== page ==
BBC News
watch One-Minute World News
Last Updated: Friday, 1 February 2008, 00:38 GMT
Tax deadline extended after crash
Message on HMRC website
HMRC says 175,000 returns were filed despite the problems
HM Revenue and Customs (HMRC) has extended the self assessment deadline after problems with its online service.

HMRC's website was out of action for several hours on Thursday, the last day taxpayers could submit their return.

Thousands of taxpayers were facing an automatic 100 fine plus interest on any tax due if they missed the original midnight deadline.

HMRC now says no one who files their return before midnight on Friday will be penalised.

'Technical difficulties'

"HMRC's self assessment online filing service has experienced technical difficulties this morning [Thursday] which has meant that some tax payers have experienced difficulties filing on-line," said an HMRC spokesman.

"Any one who files electronically or by paper by midnight Friday 1 February will be treated as having filed on time and will not incur a penalty," said an HMRC spokesman.

"In line with normal practice as our offices are not open at weekends any returns and payments in our letterboxes when we open up on Monday will be considered as being on time," she added.

Really, it's just not good enough for a public body
Chris Kirby

Despite the difficulties, 200,000 people had managed to file their tax return online by midnight on Thursday, 50,000 more than used the service on 31 January last year.

The Revenue said service levels had returned to normal by Thursday evening, and that it very much regretted any inconvenience caused.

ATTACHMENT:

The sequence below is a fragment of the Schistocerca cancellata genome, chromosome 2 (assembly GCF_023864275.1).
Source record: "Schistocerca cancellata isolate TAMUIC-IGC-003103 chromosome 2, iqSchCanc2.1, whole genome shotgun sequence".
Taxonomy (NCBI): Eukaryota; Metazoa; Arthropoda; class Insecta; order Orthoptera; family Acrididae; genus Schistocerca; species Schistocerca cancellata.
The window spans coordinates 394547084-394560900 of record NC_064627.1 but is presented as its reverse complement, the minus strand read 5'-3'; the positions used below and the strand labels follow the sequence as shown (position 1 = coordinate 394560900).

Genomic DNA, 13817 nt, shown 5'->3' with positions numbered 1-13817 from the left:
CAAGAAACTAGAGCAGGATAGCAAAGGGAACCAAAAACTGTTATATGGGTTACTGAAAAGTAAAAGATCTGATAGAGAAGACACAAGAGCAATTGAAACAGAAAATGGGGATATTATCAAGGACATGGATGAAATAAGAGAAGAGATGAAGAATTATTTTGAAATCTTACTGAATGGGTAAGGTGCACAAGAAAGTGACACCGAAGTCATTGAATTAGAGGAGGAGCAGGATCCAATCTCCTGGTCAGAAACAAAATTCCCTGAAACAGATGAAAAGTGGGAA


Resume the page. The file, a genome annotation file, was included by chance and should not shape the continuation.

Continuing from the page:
But the BBC has continued to receive reports from people who remain unable to log on.


Edward Buxton from Nuneaton was one of the many taxpayers who contacted the BBC on Thursday to say he was unable to access the online system.

He spent the morning trying to file returns on behalf of himself and his wife, starting at 0900 GMT.

"I have been trying on and off since. Once I got a message from HMRC saying that they are aware of the problem, but most of the time the message just says something along the lines of 'the server has no idea what the page is you are trying to access'.

"That doesn't give you great confidence."

Kevin Butler, from Marlow, also contacted the BBC.

"I have tried to log in repeatedly, and get an obscure failure message after a very long wait by the browser as it tries to access an obviously overloaded website," he said.

"It's not a good time for the service to die."


Chris Kirby is an accountant based in Redcar in North Yorkshire, who was trying to file returns on behalf of six clients.

If the Revenue's IT systems have crashed, then they need to extend the deadline
Chas Roy-Chowdhury

He said problems first arose on Wednesday afternoon, after which the website "pretty much crashed".

He has not managed to get onto the system since. He said that when he first contacted the helpline, they denied anything was wrong.

Eventually staff told him the problem was down to "too many people trying to log on".

But it is not uncommon for clients to find they cannot submit their information until just before the deadline, he said, and he believed HMRC should be able to cope.

"They should have had not just sufficient capacity, but spare capacity to deal with the peaks they should have known they were likely to get today," he said.

"Really, it's just not good enough for a public body," he added.


More than 900,000 taxpayers missed the 31 January deadline last year, although they did not all receive the automatic penalty, as this is only levied if more than 100 tax is owed.

 HMRC web site
HMRC published adverts this week to remind people of the deadline

To encourage people to submit their returns on time this year, the Revenue launched a last-minute advertising campaign.

This consists of 848 road side hoarding - 28 of which are at London Underground stations - and 443 adverts at selected ATMs across the country.

Chas Roy-Chowdhury, head of tax at the Association of Chartered Certified Accountants (ACCA), said HMRC had no choice but the push back the cut off point.

"If the Revenue's IT systems have crashed, then they need to extend the deadline. They need to be pragmatic."

The face of Inland Revenue's tax adverts criticises the system

The BBC is not responsible for the content of external internet sites

Has China's housing bubble burst?
How the world's oldest clove tree defied an empire
Why Royal Ballet principal Sergei Polunin quit


Americas Africa Europe Middle East South Asia Asia Pacific